Ferrari confirms customer data breached following ransomware attack

Ferrari logo on car bodywork
(Image credit: / Cineberg)

Italian luxury sportscar maker Ferrari has suffered a ransomware attack that saw sensitive customer data stolen. 

A press release published on the Ferrari website, as well as an email the company sent to affected customers, confirmed that following a cyber-incident, the Ferrari Italian subsidiary was contacted by a threat actor, demanding that the ransom demand be paid.

“Upon receipt of the ransom demand, we immediately started an investigation in collaboration with a leading global third-party cybersecurity firm. In addition, we informed the relevant authorities and are confident they will investigate to the full extent of the law,” the press release noted.

No impact on operations

Elsewhere in the release, Ferrari said it would not be making any payments, as that would only motivate the attackers more, and give them money to conduct additional attacks.

“Instead, we believed the best course of action was to inform our clients and thus we have notified our customers of the potential data exposure and the nature of the incident," it said.

In the notification sent to Ferrari customers, the company said a threat actor "was able to access a limited number of systems in our IT environment." The data the hackers took includes sensitive information such as names, postal addresses, email addresses, and telephone numbers. Payment details, bank account numbers, or other sensitive payment information is most likely safe, as there’s no evidence (so far) that they’ve been taken, too.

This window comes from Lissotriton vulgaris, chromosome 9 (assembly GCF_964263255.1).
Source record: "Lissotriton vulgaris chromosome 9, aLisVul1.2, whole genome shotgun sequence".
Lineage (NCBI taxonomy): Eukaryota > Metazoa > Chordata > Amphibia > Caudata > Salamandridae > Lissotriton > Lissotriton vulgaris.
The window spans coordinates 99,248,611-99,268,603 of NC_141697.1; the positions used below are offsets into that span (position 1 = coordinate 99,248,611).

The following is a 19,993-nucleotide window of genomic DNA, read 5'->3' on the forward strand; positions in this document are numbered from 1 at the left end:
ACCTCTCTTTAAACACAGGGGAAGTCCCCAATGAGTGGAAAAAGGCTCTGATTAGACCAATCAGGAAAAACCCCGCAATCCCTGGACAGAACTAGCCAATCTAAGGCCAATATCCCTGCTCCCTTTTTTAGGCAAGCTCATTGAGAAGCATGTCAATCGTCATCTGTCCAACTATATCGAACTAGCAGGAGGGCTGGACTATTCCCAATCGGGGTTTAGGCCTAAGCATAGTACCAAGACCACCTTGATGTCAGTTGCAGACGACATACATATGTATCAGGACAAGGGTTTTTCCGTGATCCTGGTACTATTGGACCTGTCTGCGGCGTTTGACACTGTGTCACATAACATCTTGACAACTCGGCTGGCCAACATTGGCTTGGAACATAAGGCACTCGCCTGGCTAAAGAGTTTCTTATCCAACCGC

Ferrari concluded the notification by saying that the attack did not impact its operations in any way. 

While the company’s move is commendable, there are certain details that have been left out, like the name of the threat actor behind the attack, and whether or not this has anything to do with the recent GoAnywhere MFT fiasco. Furthermore, the company did not say how much money the attackers are demanding in exchange for the data. 

Via: BleepingComputer

Sead Fadilpašić

Sead is a seasoned freelance journalist based in Sarajevo, Bosnia and Herzegovina. He writes about IT (cloud, IoT, 5G, VPN) and cybersecurity (ransomware, data breaches, laws and regulations). In his career, spanning more than a decade, he’s written for numerous media outlets, including Al Jazeera Balkans. He’s also held several modules on content writing for Represent Communications.